The Coburn block is a surviving city block. In my opinion, now is the time for local people to step up to the plate and save these six buildings. $15,000 of the grant will be focused on streetscape improvements like tree plantings, “Complete Streets” amenities such as pedestrian crossings, improved walkways, benches, handicapped accessibility, bike lanes and urban art.

Why would we not stop the deterioration, save a treasure and revive our business core? This is not a time to stand helplessly by and complain or wait for an outside miracle. The area is still reeling from the announcement of local massive job cuts and facility closings of ConAgra in both Fredonia and Dunkirk. There is a need to transition to more competitive, natural resource focused tourist and tech industries. The new SUNY Tech Incubator is just up the street, also within this revitalization district. Here is a chance to work together for one goal. Here is a ripe opportunity to make a difference in the city of Dunkirk. Contact Chautauqua County Rural Ministry if you can donate some time and talent to this effort. If the citizens of Fredonia could do it for the ornate Opera House, Dunkirk can do it for the Coburn Block.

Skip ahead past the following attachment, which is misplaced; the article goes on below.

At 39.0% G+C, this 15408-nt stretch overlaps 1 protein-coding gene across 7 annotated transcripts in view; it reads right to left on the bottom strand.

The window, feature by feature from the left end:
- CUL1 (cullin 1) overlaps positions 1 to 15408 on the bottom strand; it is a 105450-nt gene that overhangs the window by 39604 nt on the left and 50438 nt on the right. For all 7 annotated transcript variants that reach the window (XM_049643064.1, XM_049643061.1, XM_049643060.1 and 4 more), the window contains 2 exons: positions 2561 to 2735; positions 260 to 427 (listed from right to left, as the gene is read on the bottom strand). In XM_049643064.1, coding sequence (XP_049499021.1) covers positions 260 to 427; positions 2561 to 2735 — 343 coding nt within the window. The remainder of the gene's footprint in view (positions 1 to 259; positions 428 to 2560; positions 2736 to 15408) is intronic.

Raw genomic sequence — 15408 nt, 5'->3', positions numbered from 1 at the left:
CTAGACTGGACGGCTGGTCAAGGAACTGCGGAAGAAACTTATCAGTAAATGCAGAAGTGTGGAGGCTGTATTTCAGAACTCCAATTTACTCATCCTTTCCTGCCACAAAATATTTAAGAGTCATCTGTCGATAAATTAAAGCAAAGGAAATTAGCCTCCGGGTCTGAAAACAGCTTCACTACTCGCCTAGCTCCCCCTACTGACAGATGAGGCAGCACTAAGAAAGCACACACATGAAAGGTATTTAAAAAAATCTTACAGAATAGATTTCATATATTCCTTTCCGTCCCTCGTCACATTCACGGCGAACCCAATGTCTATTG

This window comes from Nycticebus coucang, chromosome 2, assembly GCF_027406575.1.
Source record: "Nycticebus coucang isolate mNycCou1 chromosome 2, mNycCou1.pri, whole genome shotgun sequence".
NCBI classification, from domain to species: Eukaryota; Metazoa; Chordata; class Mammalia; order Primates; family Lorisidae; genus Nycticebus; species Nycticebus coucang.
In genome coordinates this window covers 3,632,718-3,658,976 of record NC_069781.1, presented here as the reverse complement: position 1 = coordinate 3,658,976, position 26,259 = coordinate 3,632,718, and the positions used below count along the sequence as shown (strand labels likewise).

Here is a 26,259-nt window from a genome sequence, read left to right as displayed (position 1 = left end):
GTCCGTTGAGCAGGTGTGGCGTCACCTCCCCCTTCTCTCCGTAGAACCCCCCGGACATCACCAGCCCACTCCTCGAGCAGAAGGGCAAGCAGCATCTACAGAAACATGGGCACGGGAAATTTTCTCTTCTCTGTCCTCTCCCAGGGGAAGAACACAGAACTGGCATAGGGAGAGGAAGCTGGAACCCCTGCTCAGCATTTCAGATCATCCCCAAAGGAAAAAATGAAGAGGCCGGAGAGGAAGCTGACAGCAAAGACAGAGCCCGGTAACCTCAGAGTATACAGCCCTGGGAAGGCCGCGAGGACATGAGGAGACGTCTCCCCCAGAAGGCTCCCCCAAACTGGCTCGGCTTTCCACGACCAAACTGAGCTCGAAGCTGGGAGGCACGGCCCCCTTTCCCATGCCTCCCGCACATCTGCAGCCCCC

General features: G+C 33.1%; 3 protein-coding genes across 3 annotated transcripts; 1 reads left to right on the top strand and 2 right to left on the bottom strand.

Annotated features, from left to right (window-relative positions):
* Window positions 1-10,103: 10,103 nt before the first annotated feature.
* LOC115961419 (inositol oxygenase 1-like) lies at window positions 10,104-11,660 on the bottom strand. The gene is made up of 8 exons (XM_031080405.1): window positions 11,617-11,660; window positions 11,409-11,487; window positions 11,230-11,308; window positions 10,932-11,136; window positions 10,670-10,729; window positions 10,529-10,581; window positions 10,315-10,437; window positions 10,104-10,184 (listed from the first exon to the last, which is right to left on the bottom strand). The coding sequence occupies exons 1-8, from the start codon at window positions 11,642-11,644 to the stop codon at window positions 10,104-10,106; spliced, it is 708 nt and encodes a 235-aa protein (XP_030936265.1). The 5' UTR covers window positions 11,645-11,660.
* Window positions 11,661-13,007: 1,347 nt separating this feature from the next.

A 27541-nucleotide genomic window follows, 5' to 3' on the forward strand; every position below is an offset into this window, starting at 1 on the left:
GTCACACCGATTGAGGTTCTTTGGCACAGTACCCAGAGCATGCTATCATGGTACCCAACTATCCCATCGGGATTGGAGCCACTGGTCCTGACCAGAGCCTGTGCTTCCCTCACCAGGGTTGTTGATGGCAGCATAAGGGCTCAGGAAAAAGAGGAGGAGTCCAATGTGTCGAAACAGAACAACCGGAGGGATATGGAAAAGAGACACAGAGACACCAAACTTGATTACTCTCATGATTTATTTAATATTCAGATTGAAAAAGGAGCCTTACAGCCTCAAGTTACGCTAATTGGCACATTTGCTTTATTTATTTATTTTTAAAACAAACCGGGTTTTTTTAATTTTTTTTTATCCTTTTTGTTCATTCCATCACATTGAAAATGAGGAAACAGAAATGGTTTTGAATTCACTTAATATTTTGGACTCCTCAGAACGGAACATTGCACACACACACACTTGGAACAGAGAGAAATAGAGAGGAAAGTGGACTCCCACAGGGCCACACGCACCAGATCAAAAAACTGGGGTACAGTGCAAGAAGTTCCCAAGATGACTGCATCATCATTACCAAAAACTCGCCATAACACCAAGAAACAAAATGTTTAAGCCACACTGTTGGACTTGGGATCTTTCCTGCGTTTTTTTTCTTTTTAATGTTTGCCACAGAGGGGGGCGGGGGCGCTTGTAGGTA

SUPPORT FOR THE PROJECT

OBSERVER columnist Margaret Valone in conjunction with Chautauqua County Rural Ministry, has taken on the challenge of setting up a designated fund to help Chautauqua County Rural Ministry raise upfront funding. Without it, nothing will budge.